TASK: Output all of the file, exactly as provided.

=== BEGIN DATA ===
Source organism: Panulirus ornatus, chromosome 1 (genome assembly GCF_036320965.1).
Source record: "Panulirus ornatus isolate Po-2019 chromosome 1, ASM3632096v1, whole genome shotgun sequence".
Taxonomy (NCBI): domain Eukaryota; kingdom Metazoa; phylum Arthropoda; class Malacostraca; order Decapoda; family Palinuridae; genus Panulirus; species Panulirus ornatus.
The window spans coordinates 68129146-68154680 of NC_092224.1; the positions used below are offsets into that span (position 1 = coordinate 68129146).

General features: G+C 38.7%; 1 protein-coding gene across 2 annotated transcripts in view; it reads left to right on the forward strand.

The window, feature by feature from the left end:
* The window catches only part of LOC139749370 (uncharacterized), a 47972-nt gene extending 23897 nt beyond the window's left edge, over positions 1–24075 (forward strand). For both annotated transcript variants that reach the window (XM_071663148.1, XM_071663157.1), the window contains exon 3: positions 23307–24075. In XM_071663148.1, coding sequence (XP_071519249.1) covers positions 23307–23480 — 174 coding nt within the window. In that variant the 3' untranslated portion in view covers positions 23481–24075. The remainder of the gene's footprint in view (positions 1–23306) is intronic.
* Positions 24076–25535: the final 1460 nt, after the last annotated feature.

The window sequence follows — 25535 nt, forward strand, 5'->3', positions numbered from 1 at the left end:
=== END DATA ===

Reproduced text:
Source organism: Panulirus ornatus, chromosome 1 (genome assembly GCF_036320965.1).
Source record: "Panulirus ornatus isolate Po-2019 chromosome 1, ASM3632096v1, whole genome shotgun sequence".
Taxonomy (NCBI): domain Eukaryota; kingdom Metazoa; phylum Arthropoda; class Malacostraca; order Decapoda; family Palinuridae; genus Panulirus; species Panulirus ornatus.
The window spans coordinates 68129146-68154680 of NC_092224.1; the positions used below are offsets into that span (position 1 = coordinate 68129146).

General features: G+C 38.7%; 1 protein-coding gene across 2 annotated transcripts in view; it reads left to right on the forward strand.

The window, feature by feature from the left end:
* The window catches only part of LOC139749370 (uncharacterized), a 47972-nt gene extending 23897 nt beyond the window's left edge, over positions 1–24075 (forward strand). For both annotated transcript variants that reach the window (XM_071663148.1, XM_071663157.1), the window contains exon 3: positions 23307–24075. In XM_071663148.1, coding sequence (XP_071519249.1) covers positions 23307–23480 — 174 coding nt within the window. In that variant the 3' untranslated portion in view covers positions 23481–24075. The remainder of the gene's footprint in view (positions 1–23306) is intronic.
* Positions 24076–25535: the final 1460 nt, after the last annotated feature.

The window sequence follows — 25535 nt, forward strand, 5'->3', positions numbered from 1 at the left end: